De-collectivization started early under Hafez al-Assad but intensified when his son
Bashar gained power in 2000. Liberalization policies of the 1970s through 1990s aimed to increase the role of the private sector—including in the provision of welfare services—by introducing market mechanisms, limiting the role of state intervention, offering a place in decision-making to business elites rather than trade unions and other corporations, and increasing privatization while keeping public ownership. In 2005, a major ideological shift occurred with the introduction of the Social Market Economy (SME), which aimed to model Syria’s economic transition on that of Germany following World War II. Under Bashar al-Assad, the regime tried to cater to urban businessmen and neoliberal international organizations like the World Bank and the International Monetary Fund (IMF) by cutting key food and fuel subsidies and removing safety nets for farmers. While the state did follow IMF recommendations for subsidy reform, it did not do so gradually—as advised. These new policies coincided with a historically severe drought, cutting subsidies at a time when farmers needed support more than ever. The governorates of Hassake, Deir ez-Zor, and Raqqa were particularly vulnerable because of unusually high levels of poverty and unemployment and a high dependence on the agricultural sector. By the time the major drought of 2006-2010 hit, the population of these governorates exhibited high environmental, economic, and social vulnerability and low resilience, setting the stage for a crisis.
By 2010, it was clear to renowned Syrian economists, water engineers, agricultural experts and others involved in the Syrian Association for Economic Sciences that the neoliberal reforms had not been as successful. The SME was ineffective in terms of agricultural production, social welfare, employment, competition, crisis management, corruption, migration, and poverty, particularly during droughts. In the early 2000s, it was estimated that 200 billion lira were lost to corruption every year, amounting to between 20 and 40 percent of GDP.
The stress on water and agricultural resources aggravated human insecurity and became difficult to reverse. A certain path of dependency had set in. In 2009, the government attempted to reinstate some of the subsidies to severely affected agricultural communities but failed because the community had already dispersed due to the drought.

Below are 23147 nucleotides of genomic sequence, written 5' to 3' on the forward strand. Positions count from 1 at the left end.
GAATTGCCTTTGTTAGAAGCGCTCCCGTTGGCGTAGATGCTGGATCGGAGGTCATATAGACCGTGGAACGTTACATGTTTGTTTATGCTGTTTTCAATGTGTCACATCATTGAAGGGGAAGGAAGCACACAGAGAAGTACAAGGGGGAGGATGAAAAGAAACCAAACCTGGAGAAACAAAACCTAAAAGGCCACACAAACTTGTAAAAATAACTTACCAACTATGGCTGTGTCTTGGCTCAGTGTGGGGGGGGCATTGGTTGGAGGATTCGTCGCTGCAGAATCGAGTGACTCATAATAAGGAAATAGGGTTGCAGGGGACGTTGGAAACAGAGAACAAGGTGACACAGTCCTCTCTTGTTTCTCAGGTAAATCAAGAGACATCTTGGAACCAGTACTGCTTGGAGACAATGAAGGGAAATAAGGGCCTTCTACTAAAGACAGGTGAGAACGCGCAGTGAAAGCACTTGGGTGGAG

Today, Syrians continue to mourn over one of the most tragic episodes of their history. The war has intensified patterns of human insecurity that began during the previous decade: drastic regional disparities in the northeastern provinces and increased corruption with new networks of profit derived from war economies, entrenched political and economic domination by the military and security services, as well as profits generated by businessmen living inside and outside of the country. Rather than building intrinsic resilience, the current post-war reconstruction phase is paving the way for regime resilience based on structural inequalities and the broader population’s increased vulnerability—particularly that of refugees who have no choice but to return home under politically unsafe conditions.
This analysis, detailed in my forthcoming book, allows for an understanding of security that considers the deterioration of natural resources as a clear and present threat to human security. It reveals the potential role of policy solutions in limiting the consequences of droughts on vulnerable populations. In the case of Syria, particularly effective policies could consist of targeted agricultural subsidies, the elimination of corruption, job creation, and civil-society development initiatives in rural communities, especially in the northeast. This framework seeks not only to focus on vulnerable populations, but also to outline unequal power structures that cause or encourage human suffering. Where environmentally deterministic narratives remove people’s agency by placing it in the hands of external developments, this book gives them a voice.
A personal endnote: Several past and current graduate students of CCAS, as well as BSFS undergraduate researchers, have been an important part of this journey. Their outstanding research skills, keen interest in my project and renewed enthusiasm contributed at various times and stages to turn a mere idea into a book. I warmly thank all of the following: Ghazi Ben Hamid Al-Sharif, David Bagley, Caris Boegl, Agathe Christien, Ryan Folio, Helen Lunsmann, Laura Pedersen, Jonathan Thrall, Jacob Uzman, and, in the crucial last stages of completion, Eliza Campbell, Juliette Leader and Bushra Shaikh whose commitment and rigor have been instrumental. All the students enrolled in my courses “Environmental Security and Conflict” and “Politics of Water” have contributed to shaping this intellectual process with their insightful comments, critiques, and questions.
Dr. Marwa Daoudy is Assistant Professor of International Relations at CCAS. This article was originally published in the Fall 2019 issue of the CCAS Newsmagazine.